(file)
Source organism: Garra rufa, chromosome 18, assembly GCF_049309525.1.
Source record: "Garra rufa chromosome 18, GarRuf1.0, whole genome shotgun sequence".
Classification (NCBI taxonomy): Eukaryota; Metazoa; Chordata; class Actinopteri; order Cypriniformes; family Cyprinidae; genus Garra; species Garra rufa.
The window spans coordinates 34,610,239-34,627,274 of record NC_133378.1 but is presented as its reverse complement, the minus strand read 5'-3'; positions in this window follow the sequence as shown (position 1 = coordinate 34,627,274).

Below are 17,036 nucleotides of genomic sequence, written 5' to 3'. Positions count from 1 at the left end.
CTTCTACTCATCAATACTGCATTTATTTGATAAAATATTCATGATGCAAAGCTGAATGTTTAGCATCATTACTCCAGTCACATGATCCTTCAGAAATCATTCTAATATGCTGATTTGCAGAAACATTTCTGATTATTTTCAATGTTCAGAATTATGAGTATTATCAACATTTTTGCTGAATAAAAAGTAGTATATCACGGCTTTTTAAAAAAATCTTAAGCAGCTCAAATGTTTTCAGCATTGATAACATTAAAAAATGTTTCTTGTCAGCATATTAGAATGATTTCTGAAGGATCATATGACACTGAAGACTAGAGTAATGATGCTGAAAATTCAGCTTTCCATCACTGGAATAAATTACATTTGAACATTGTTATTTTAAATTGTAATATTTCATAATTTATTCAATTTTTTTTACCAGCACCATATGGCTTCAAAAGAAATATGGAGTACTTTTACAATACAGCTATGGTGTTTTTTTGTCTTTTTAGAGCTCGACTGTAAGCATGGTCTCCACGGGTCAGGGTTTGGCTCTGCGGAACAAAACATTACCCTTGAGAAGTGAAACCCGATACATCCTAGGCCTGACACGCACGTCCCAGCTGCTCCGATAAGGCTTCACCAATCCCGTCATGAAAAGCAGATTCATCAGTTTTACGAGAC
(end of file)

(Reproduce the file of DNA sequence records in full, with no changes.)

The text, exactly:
Source organism: Garra rufa, chromosome 18, assembly GCF_049309525.1.
Source record: "Garra rufa chromosome 18, GarRuf1.0, whole genome shotgun sequence".
Classification (NCBI taxonomy): Eukaryota; Metazoa; Chordata; class Actinopteri; order Cypriniformes; family Cyprinidae; genus Garra; species Garra rufa.
The window spans coordinates 34,610,239-34,627,274 of record NC_133378.1 but is presented as its reverse complement, the minus strand read 5'-3'; positions in this window follow the sequence as shown (position 1 = coordinate 34,627,274).

Below are 17,036 nucleotides of genomic sequence, written 5' to 3'. Positions count from 1 at the left end.
CTTCTACTCATCAATACTGCATTTATTTGATAAAATATTCATGATGCAAAGCTGAATGTTTAGCATCATTACTCCAGTCACATGATCCTTCAGAAATCATTCTAATATGCTGATTTGCAGAAACATTTCTGATTATTTTCAATGTTCAGAATTATGAGTATTATCAACATTTTTGCTGAATAAAAAGTAGTATATCACGGCTTTTTAAAAAAATCTTAAGCAGCTCAAATGTTTTCAGCATTGATAACATTAAAAAATGTTTCTTGTCAGCATATTAGAATGATTTCTGAAGGATCATATGACACTGAAGACTAGAGTAATGATGCTGAAAATTCAGCTTTCCATCACTGGAATAAATTACATTTGAACATTGTTATTTTAAATTGTAATATTTCATAATTTATTCAATTTTTTTTACCAGCACCATATGGCTTCAAAAGAAATATGGAGTACTTTTACAATACAGCTATGGTGTTTTTTTGTCTTTTTAGAGCTCGACTGTAAGCATGGTCTCCACGGGTCAGGGTTTGGCTCTGCGGAACAAAACATTACCCTTGAGAAGTGAAACCCGATACATCCTAGGCCTGACACGCACGTCCCAGCTGCTCCGATAAGGCTTCACCAATCCCGTCATGAAAAGCAGATTCATCAGTTTTACGAGAC